Under Rita and Gall , the district "must adequately explain the chosen sentence to allow for meaningful appellate review." Chavez-Meza , 138 S. Ct. at 1965 (quoting Gall , 552 U.S. at 50, 128 S.Ct. 586 ). However, "[t]he appropriateness of brevity or length, conciseness or detail, when to write, what to say, depends upon circumstances," and "[t]he law leaves much, in this respect, to the judge’s own professional judgment." Id. at 1964 (quoting Rita , 551 U.S. at 356, 127 S.Ct. 2456 ). And "[w]hen a judge applies a sentence within the Guidelines range, he or she often does not need to provide a lengthy explanation." Id. Because Chavez-Meza dealt with a sentence modification (rather than initial sentencing proceeding), the Court considered both the AO form order as well as the record from the original sentencing. See id. at 1967–68. The Court upheld the use of a form order for the sentencing reduction, even though the district court had imposed a modified sentence in the middle range of the amended Guidelines notwithstanding that the original sentence was at the bottom of the original Guidelines range. See id. at 1967–68. It explained that
given the simplicity of this case, the judge’s awareness of the arguments, his consideration of the relevant sentencing factors, and the intuitive reason why he picked a sentence above the very bottom of the new range, the judge’s explanation (minimal as it was) fell within the scope of the lawful professional judgment that the law confers upon the sentencing judge.
Viewing the record as a whole in this case, the district court satisfied its obligation to explain its reasons for the modified sentence. Although Smith was subject to a mandatory life sentence, the district court during the initial sentencing conducted the proceeding under the assumption that Smith was subject to a sentencing range of 360 months to life—the same as his amended range under the First Step Act. R. 74 at PageID 883–86. Before being notified of the mandatory life sentence, the court considered Smith’s previous drug convictions, and noted that Smith had a long history with cocaine distribution in his community. Id. at PageID 884. The court also addressed the "fairly significant quantity of drugs and money and guns kept at his residence" located during the investigation of the charged offense. Id. Further, the court discussed the extent of Smith’s record. Thus, the court concluded that a sentence of 360 months was "sufficient to address counts 1 and 2" and further that 360 months was "sufficient to address Count 3." Id. at PageID 885. Smith did not raise any specific mitigation arguments or advocate for a below-Guideline sentence.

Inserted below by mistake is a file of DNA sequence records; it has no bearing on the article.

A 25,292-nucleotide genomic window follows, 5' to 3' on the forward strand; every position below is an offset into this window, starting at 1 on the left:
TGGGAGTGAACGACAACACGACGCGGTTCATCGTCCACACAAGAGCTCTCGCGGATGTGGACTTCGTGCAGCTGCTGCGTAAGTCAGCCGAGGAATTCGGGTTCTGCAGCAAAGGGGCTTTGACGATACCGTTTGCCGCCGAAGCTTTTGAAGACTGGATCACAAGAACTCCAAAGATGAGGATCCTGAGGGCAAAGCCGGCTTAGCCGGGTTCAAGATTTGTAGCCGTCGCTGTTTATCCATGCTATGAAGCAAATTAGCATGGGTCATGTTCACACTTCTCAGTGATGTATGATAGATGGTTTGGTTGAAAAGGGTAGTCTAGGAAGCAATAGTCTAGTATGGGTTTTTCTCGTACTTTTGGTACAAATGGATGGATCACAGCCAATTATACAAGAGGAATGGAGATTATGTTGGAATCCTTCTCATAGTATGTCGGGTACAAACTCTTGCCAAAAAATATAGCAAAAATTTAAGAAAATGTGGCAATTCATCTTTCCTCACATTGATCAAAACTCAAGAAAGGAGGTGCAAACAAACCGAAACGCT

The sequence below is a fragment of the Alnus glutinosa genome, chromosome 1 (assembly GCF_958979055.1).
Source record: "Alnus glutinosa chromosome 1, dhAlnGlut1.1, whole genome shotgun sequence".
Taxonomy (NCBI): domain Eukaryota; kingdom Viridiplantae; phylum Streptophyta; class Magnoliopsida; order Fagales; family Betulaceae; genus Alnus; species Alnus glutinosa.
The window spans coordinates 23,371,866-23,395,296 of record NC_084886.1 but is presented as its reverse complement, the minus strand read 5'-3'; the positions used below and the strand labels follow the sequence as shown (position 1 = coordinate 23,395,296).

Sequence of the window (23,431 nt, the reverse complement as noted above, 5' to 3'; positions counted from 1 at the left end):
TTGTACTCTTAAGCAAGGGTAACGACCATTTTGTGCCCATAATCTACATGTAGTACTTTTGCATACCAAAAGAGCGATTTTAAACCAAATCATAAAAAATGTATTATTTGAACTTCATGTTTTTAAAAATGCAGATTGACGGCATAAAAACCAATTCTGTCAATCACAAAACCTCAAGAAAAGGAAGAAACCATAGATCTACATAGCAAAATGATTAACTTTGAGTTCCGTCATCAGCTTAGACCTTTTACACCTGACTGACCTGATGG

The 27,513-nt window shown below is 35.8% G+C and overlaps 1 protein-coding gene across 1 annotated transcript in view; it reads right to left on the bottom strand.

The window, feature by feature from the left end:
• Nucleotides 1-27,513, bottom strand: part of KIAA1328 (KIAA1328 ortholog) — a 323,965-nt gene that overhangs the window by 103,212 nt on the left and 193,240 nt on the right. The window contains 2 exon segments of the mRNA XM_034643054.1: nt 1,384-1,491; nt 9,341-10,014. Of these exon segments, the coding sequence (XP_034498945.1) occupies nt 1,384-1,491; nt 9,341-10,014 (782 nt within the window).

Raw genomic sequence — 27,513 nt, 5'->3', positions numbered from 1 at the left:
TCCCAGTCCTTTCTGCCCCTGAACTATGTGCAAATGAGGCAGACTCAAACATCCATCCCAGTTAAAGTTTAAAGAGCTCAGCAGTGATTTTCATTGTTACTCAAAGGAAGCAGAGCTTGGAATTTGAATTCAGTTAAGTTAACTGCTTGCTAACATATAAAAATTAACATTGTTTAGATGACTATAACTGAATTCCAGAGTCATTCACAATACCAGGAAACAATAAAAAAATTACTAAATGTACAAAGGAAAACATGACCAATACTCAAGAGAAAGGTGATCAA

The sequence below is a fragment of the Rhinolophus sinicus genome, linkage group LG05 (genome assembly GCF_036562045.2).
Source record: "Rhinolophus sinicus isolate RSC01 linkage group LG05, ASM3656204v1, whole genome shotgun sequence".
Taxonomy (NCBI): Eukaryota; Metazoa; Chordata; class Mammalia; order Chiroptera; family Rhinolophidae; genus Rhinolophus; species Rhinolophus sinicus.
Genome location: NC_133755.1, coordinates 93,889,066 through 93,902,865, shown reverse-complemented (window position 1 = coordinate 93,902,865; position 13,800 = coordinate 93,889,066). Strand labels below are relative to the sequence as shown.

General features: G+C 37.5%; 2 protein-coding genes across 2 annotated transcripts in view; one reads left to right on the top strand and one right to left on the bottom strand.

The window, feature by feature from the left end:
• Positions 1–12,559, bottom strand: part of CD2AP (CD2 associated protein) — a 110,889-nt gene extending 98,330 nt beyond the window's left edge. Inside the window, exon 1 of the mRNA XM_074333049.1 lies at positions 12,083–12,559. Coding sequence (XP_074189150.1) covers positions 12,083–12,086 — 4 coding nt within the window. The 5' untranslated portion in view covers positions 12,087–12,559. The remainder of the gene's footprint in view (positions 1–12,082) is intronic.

To be fair, it is possible that no one raised any mitigation arguments at the initial sentencing because all parties were aware that Smith was subject to a mandatory life sentence. But Smith also failed to raise these arguments in his First Step Act motion below; he simply requested that the court provide an updated presentence report or hold a hearing, and that the court impose a below-Guideline-range sentence. R. 101 at PageID 991–92; R. 103 at PageID 1005.
In its form order, the district court stated that it considered the motion and took into account the § 3553(a) factors to the extent applicable. R. 104 at PageID 1006. In the non-public component of the form order, the district court set out the previous Guideline range and amended Guideline range for all counts and indicated that the reduced sentence is within the amended Guideline range. R. 105 at PageID 1007. It then imposed a modified sentence of 360 months, the bottom of the amended Guidelines and the same sentence the district judge initially sought to impose. There was not anything more the district court needed to say to impose a sentence at the bottom of the Guidelines, with the benefit of the earlier sentencing transcript, and presented with no new mitigation arguments. See Chavez-Meza , 138 S. Ct. at 1967. This is an even easier case than Chavez-Meza because here, the district court imposed a sentence at the bottom of the Guideline range in the initial sentencing and in the sentence modification. Use of the form was therefore within the "lawful professional judgment" of the sentencing judge. Id.
Accordingly, assuming the district court was required to state its reasons for the modified sentence, it did not abuse its discretion in using the form order.
For all these reasons, we AFFIRM the district court’s judgment.